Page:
Extension Agent Kevin Welch

Still the farmer’s best friend

Nowhere is NC State University’s reach into every corner of the state more evident than through the North Carolina Cooperative Extension Service.

read more >>

Linda Hanley-Bowdoin

Improving the cassava plant

Cassava is Africa’s number two crop and a major source of calories for 700 million people, but it’s highly susceptible to pathogens such as cassava mosaic disease. With African colleagues and students, Dr. Linda Hanley-Bowdoin of NC State University’s College of Agriculture conducts basic research aimed at gaining a better basic molecular-level understanding of viruses and how they affect cassava.

read more >>

Fall armyworm on a corn leaf.

Something resistant this way comes: an insect mystery

In fall 2013, Dr. Dominic Reisig got a phone call from a farmer in rural Hyde County. The farmer was growing corn, and it was literally falling apart in the field. What was going on? Reisig, an entomologist at NC State University, is a sort of science detective who specializes in insects that pose a threat to crops. And the farmer had presented him with a mystery.

read more >>

Frank Jeter and others on NBC radio

Jeter’s home run: First outreach communications at NC State

By the time North Carolina Cooperative Extension’s first agricultural editor Frank Jeter died in 1955, his name was a household word, reflecting his success over four decades in helping people convert new knowledge into more productive farming and happier rural living. The NC State College of Agriculture and Life Science’s communications team celebrated Frank Jeter’s legacy this week, marking 100 years since his hiring in November 1914.

read more >>

Grant will help researchers improve sweetpotatoes, a staple crop in Sub-Saharan Africa.

NC State receives grant to improve African sweet potatoes

North Carolina State University will receive $12.4 million over the next four years from the Bill & Melinda Gates Foundation to improve a crop that is an important food staple in sub-Saharan Africa – the sweet potato.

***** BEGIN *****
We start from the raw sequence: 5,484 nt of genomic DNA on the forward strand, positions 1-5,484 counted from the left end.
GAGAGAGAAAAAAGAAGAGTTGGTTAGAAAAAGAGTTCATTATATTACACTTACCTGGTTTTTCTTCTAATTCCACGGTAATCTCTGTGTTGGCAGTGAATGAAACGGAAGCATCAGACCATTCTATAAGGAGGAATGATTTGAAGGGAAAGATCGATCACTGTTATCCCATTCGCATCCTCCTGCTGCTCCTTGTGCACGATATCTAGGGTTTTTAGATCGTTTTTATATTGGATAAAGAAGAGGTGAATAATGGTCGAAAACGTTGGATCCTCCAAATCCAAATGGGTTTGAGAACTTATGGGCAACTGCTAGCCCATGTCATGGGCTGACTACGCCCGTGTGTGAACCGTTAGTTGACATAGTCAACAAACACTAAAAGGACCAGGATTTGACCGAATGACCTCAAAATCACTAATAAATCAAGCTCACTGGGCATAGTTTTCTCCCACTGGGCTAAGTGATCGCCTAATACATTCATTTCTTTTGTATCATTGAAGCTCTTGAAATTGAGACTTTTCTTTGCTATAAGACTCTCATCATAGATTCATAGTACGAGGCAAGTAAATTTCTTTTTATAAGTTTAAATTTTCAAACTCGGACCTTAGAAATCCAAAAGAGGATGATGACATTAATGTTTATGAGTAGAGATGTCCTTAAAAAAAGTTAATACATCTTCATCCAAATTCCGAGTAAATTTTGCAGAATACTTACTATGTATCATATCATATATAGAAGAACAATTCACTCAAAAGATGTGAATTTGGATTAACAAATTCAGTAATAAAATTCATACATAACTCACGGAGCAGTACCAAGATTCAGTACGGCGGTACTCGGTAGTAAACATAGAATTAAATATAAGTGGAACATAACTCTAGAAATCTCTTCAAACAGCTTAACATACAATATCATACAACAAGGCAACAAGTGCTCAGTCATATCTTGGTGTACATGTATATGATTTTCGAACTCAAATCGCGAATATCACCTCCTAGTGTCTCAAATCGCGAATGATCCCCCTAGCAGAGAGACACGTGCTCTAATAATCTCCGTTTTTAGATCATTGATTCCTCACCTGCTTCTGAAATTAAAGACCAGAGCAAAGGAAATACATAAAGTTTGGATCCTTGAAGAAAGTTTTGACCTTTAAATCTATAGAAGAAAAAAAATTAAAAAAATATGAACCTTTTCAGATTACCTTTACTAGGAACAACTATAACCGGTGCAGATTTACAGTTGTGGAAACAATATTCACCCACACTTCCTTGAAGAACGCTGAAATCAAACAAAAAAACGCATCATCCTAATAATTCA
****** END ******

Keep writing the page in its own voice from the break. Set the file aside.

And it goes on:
read more >>

  • 1
  • 2
  • 3
  • 4
  • 5

You Decide: What will 2015’s economy look like?

Dr. Michael Walden is William Neal Reynolds professor of agricultural and resource economics at N.C. State University.

Dr. Mike Walden highlights the key barometers of the economy and where he sees them headed in 2015.

Steward of the Future: Rodolphe Barrangou

Rodolphe Barrangou

A DNA cutting technology has changed the world of genetic studies, advancing food and agriculture, biotechnology and medical industries. In this short video, Dr. Rodolphe Barrangou discusses the CRISPR technology used in his lab in the Department of Food, Bioprocessing and Nutrition Sciences.

NC State buddleia recognized by gardening group

Buddleia bush

A pink buddleia developed by Dr. Dennis Werner, JC Raulston Distinguished Professor of Horticultural Science at NC State University, received one of two 2015 Green Thumb Awards from the Direct Gardening Association.

ESP tours environmental farming center during annual meeting

Group at the farm

Cows, calves and hoop houses were among the attractions at the Center for Environmental Farming Systems, as North Carolina’s Chapter of Epsilon Sigma Phi toured the center last month. The tour was part of ESP Xi Chapter’s annual meeting, held over lunch at the extension center in nearby Johnston County.

Steward of the Future: David Tarpy

David Tarpy

“If it weren’t for honeybees and other pollinators, we wouldn’t have about a third of everything that we eat,” explains Dr. David Tarpy, a North Carolina State University entomologist. In this video, he explains his research on the genomics of honeybee queen development and their reproductive potential. It’s research with important implications for the future of food production.

NIFA chief delivers wide-sweeping seminar on challenges facing 21st century agriculture

Dr. Sonny Ramaswamy spoke at a agbiotechnology summit before deliving a Cooperative Extension seminar at NC State University.

Calling a booming world population “the mother of all wicked problems,” National Institute of Food and Agriculture Director Sonny Ramaswamy called upon an NC State University audience to press forward in their attempts to deliver on the promise of biophysical and social sciences in ensuring food security for a population expected to reach 9 billion by 2050.

Economic Perspectives

Pacific power

The United States sits between Europe and Asia, but traditionally our focus and ties have been in Europe. Now many say our future focus and ties will be in the other direction – to Asia. North Carolina State University economist Mike Walden explains why.

Privacy Statement | University Policies | Contact